Havas figures that simply don’t add up

Here’s an arithmetical problem for City analysts. Why don’t marketing services group Havas’ splendid Quarter 3 figures actually add up properly?

First, a bit of background. Agency holding company performance has continued in strong recovery mode, despite the rest of the world economy going to blazes. Organic growth, which is seen as the purest underlying growth indicator because it strips out acquisitions, has been particularly vigorous at Aegis, which has just reported a Q3 surge of over 11%. But Interpublic, Publicis Groupe and Omnicom have all reported sparkling figures, with WPP trailing among the big boys on a still respectable 4.9%.

Havas delivered its best quarterly sales in 3 years, beating analysts expectations, with a sterling like-for-like (ie organic) growth rate of 7.3%, thanks to strong performance in North America, Asia and Latin America. Not unnaturally, the Havas share price surged on publication of these figures.

I have no doubt that Havas did indeed perform very well. The trouble is, the regional figures broken out in Havas’ own analysis, when added up and averaged, don’t hit 7.3%. They reach nearly 6.4%.

Let’s get technical for a moment. The method used, so far as I know, by all parent companies for arriving at a global organic growth figure is to multiply the share of each region by that region’s growth rate and then add up the resulting figures to give a global total.

In Havas’ case the declared figures are as follows. Europe, 51.6% (ie 0.516 of the whole), growing at 1.8%, gives us a figure of 0.93%; North America, 34.5% at 8.2%, gives us 2.83%; and Rest of World, 13.9% at 18.7%, gives us 2.6%. Now add up 0.93%, 2.83% and 2.6%. You get 6.36%, which rounds up to 6.4%.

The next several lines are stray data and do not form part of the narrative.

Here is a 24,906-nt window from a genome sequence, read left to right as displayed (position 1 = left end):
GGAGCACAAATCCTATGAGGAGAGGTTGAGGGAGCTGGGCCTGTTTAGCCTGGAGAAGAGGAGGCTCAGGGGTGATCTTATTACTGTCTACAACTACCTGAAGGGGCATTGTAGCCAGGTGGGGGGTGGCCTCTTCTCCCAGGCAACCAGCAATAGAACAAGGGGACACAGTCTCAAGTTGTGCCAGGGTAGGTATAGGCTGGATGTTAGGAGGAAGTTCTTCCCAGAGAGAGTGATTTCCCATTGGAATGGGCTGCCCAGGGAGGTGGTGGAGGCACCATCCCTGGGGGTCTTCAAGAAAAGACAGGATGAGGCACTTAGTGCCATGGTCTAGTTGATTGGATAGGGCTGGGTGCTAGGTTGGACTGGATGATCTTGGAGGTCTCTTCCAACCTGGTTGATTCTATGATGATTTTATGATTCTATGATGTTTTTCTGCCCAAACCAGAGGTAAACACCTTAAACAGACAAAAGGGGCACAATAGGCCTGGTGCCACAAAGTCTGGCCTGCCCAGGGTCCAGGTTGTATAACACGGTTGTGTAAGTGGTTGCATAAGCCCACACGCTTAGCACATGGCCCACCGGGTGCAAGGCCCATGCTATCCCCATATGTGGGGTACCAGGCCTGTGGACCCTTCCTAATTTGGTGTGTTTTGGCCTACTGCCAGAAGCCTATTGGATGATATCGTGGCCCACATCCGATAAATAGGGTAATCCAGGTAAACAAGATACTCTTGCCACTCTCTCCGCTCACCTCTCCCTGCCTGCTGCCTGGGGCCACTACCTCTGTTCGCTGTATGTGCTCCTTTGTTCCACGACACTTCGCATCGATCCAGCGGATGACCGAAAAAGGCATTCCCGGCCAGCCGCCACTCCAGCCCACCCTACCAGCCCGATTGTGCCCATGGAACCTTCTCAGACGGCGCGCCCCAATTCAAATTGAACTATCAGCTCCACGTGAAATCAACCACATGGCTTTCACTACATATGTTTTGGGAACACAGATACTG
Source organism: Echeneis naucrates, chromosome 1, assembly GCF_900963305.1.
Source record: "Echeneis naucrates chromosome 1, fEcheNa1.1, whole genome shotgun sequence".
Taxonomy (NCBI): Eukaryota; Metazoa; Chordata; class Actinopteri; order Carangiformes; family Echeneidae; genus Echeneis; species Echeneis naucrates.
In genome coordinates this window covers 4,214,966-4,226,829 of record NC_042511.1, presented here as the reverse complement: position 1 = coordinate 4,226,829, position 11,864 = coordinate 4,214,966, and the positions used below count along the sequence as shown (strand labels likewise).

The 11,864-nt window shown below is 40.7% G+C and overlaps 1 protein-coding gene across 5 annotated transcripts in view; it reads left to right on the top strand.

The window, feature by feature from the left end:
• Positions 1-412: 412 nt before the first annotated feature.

Not 7.3%. Which is quite a difference when it comes to investors assessing the future performance of a company and making their bets accordingly.

My question is: where has the rest of Havas’ growth come from? Answers in my mailbox please.

One Response to Havas figures that simply don’t add up

  1. Gessa says:

    The organic growth calculations published by Havas last week use a clear methodology to calculate the figures.
    We have always published the methodology and it is well understood by analysts and similar to the methodology used by WPP. Being a public company, any figures that we publish have to be 100% accurate.

    Organic growth figures strip out the effects of currency changes and acquisitions on a company’s performance to give an accurate read of true organic growth. It is slightly more complicated to calculate. To take out the effect of acquisitions, one needs to re-state Havas’s previous year’s income taking into account the performance of the acquired companies in that year in order to calculate a ‘pure’ like for like organic growth figure. To strip out the effects of currency, one needs to balance the differing currency changes by region (comparing Q3 2011 with Q3 2010)

    Havas has been absolutely consistent in the way it has calculated this – and it is in line with normal international accounting practice. The methodology does not change. And as a publicly quoted company we have the highest standards of accuracy and transparency.


    Lorella Gessa (Communications Director Havas)

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